# Math Help - Stuck on an integral

1. ## Stuck on an integral

I'm have a bit of trouble with this integral
$\int\frac{dx}{(x+1)(x^2 +4)}$
I'm pretty sure I have to use parts on it but it's been awhile, any help would be appreciated.

2. Originally Posted by doughnuts
I'm have a bit of trouble with this integral
$\int\frac{dx}{(x+1)(x^2 +4)}$
I'm pretty sure I have to use parts on it but it's been awhile, any help would be appreciated.
PFD (Partial Fractions Decomposition)

$\frac{1}{(x+1)(x^2+4)}=\frac{A}{x+1}+\frac{Bx+C}{x ^2+4}$

Multiplying through by the LCD we get

$1=A(x^2+4)+(Bx+C)(x+1)$

Now if we let $x=-1$

we get

$1=A(1+5)+(B(-1)+C)(-1+1)\Rightarrow{A=\frac{1}{5}}$

So now since the other expression has no real roots we must expand

$1=Ax^2+4A+Bx^2+Bx+Cx+C$

Equating coefficients we get

$A+B=0\Rightarrow{B=\frac{-1}{5}}$

and

$4A+C=1\Rightarrow{C=\frac{1}{5}}$

This gives us

$\frac{1}{(x+1)(x^2+4)}=\frac{1}{5}\bigg[\frac{1}{x+1}-\frac{x}{x^2+4}+\frac{1}{x^2+4}\bigg]$

Which implies that

$\int\frac{dx}{(x+1)(x^2+4)}=\frac{1}{5}\int\bigg[\frac{1}{x+1}-\frac{x}{x^2+4}+\frac{1}{x^2+4}\bigg]$ $=\frac{1}{5}\bigg[\ln|x+1|-\frac{1}{2}\ln(x^2+4)+\frac{1}{2}\arctan\left(\fra c{x}{2}\right)\bigg]+C$

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Just out of curiosity how were you planning to use parts

$u=\frac{1}{x+1}$
$dv=\frac{1}{x^2+4}$?

3. Originally Posted by Mathstud28
Just out of curiosity how were you planning to use parts

$u=\frac{1}{x+1}$
$dv=\frac{1}{x^2+4}$?
Yeah that's what I was trying to use, though now that I see it it looks like partial fractions would be the best way to go, thanks for the speedy response.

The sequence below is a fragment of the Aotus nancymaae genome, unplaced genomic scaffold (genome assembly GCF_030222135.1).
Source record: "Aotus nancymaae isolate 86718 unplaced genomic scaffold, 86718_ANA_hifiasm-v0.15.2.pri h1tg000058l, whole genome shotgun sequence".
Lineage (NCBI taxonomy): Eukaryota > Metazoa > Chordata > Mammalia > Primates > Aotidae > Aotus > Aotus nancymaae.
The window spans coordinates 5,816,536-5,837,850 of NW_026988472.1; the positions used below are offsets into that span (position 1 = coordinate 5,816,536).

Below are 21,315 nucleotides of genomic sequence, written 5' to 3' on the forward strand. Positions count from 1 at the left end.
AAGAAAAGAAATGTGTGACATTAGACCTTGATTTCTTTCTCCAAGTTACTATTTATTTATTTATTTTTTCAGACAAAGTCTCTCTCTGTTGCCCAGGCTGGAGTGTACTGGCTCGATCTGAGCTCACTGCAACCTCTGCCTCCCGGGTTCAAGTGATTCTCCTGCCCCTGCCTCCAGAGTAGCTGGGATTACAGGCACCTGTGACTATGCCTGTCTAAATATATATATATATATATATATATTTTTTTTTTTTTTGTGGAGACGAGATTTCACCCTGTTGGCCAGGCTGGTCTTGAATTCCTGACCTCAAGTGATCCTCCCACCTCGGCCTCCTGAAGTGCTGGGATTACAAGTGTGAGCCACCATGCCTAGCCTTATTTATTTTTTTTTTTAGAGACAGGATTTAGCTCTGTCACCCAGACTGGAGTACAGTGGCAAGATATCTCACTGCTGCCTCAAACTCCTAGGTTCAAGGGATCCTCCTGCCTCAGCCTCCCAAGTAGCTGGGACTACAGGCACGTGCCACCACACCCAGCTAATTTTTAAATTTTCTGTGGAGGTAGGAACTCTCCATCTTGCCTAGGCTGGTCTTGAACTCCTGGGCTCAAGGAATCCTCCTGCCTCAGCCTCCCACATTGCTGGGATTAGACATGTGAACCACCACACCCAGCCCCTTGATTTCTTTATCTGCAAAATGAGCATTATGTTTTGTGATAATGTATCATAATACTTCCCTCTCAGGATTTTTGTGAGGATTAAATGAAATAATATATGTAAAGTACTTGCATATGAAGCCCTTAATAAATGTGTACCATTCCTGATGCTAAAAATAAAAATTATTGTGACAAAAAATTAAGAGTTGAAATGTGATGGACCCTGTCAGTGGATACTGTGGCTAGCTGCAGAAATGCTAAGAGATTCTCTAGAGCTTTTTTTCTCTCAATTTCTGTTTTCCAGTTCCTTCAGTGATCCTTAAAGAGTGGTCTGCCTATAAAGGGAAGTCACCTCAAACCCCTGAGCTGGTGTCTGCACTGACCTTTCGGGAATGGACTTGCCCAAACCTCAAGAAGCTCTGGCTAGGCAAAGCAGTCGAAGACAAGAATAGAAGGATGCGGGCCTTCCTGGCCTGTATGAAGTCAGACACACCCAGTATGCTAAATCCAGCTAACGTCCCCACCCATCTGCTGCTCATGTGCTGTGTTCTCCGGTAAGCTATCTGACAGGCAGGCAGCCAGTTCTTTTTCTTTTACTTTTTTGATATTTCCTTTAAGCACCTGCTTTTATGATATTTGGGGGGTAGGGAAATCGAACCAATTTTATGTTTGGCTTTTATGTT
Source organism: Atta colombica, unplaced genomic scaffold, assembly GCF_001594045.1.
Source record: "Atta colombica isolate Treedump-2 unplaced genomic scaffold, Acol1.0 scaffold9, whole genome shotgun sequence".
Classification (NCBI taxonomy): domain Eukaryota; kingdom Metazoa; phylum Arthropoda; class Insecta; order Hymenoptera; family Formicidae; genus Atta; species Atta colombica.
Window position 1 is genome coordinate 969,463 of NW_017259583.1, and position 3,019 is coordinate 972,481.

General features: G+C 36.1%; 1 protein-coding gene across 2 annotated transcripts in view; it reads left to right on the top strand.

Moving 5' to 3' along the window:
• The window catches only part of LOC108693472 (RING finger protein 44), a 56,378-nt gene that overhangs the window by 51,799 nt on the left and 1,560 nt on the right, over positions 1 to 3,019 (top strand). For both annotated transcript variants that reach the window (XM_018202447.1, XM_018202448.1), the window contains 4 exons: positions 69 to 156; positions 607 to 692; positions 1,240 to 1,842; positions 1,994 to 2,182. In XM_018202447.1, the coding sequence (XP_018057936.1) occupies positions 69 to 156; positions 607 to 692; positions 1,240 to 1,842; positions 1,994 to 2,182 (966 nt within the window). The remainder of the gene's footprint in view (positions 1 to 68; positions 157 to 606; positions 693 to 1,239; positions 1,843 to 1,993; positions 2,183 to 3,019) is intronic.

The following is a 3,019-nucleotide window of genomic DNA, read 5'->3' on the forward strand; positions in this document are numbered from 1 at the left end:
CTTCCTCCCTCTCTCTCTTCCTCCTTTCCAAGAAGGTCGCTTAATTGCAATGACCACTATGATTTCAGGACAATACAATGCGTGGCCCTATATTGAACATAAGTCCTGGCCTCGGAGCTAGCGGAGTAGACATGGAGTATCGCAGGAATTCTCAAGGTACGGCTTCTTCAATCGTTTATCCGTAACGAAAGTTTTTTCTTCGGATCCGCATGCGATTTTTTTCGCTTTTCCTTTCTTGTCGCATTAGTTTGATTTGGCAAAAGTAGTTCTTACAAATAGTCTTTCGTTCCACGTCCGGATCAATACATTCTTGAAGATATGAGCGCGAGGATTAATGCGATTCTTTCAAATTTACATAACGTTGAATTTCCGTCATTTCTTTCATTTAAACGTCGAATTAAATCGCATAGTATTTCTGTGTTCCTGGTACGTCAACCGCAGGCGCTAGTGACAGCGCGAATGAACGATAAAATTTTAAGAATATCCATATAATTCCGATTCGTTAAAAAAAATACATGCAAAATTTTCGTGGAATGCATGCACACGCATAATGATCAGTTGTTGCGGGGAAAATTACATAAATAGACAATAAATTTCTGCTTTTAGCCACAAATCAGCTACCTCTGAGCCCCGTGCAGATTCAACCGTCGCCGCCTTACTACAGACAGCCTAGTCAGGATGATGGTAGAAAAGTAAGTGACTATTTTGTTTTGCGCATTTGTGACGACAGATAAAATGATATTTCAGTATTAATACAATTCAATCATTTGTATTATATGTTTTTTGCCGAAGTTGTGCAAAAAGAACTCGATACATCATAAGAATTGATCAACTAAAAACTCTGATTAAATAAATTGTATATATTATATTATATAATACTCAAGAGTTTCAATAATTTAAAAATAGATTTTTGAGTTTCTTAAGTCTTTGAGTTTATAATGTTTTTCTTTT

4. Originally Posted by doughnuts
Yeah that's what I was trying to use, though now that I see it it looks like partial fractions would be the best way to go, thanks for the speedy response.
Anytime

Just remember generally if you are given

$\int\frac{N(x)}{D(x)}dx$

Where $N(x)$ and $D(x)$ are polynomials, and $D(x)$ is reducible try PFD

5. Originally Posted by Mathstud28
Anytime

Just remember generally if you are given

$\int\frac{N(x)}{D(x)}dx$

Where $N(x)$ and $D(x)$ are polynomials, and $D(x)$ is reducible try PFD
Check first that $deg(N), where "deg" = degree

6. I hate to bring this thread back from the dead, but after I had this question answered I went on to try and find out if the integral was convergent or divergent from -1 to 6. My answer seemed to be way smaller then it should of been, perhaps I'm doing this wrong.
I know that in the original equation that X = -1 was a vertical asymptote so I'd should set
$\lim_{t \to -1} \int_t^{6}\frac{dx}{(x+1)(x^2 +4)}$
then
$f(x) = \frac{1}{5}\bigg[\ln|7|-\frac{1}{2}\ln(40)+\frac{1}{2}\arctan\left(3\right )\bigg]$
Subtract
$\frac{1}{5}\bigg[\ln|0|-\frac{1}{2}\ln(5)+\frac{1}{2}\arctan\left(\frac{-1}{2}\right)\bigg]$ should equal what the area under the curve is.
any help would be appreciated.

7. Originally Posted by doughnuts
I hate to bring this thread back from the dead, but after I had this question answered I went on to try and find out if the integral was convergent or divergent from -1 to 6. My answer seemed to be way smaller then it should of been, perhaps I'm doing this wrong.
I know that in the original equation that X = -1 was a vertical asymptote so I'd should set
$\lim_{t \to -1} \int_t^{6}\frac{dx}{(x+1)(x^2 +4)}$
then
$f(x) = \frac{1}{5}\bigg[\ln|7|-\frac{1}{2}\ln(40)+\frac{1}{2}\arctan\left(3\right )\bigg]$
Subtract
$\frac{1}{5}\bigg[\ln|0|-\frac{1}{2}\ln(5)+\frac{1}{2}\arctan\left(\frac{-1}{2}\right)\bigg]$ should equal what the area under the curve is.
any help would be appreciated.

Ln(0) doesn't exist, the limit as x-> 0 of ln(x) is negative infinity. Hence in the latter portion you would be subtracting this value which would cancel out the negative and make it positive infinity. Hence the improper integral diverges and the area is infinite.

Other than not pointing that out, you're right.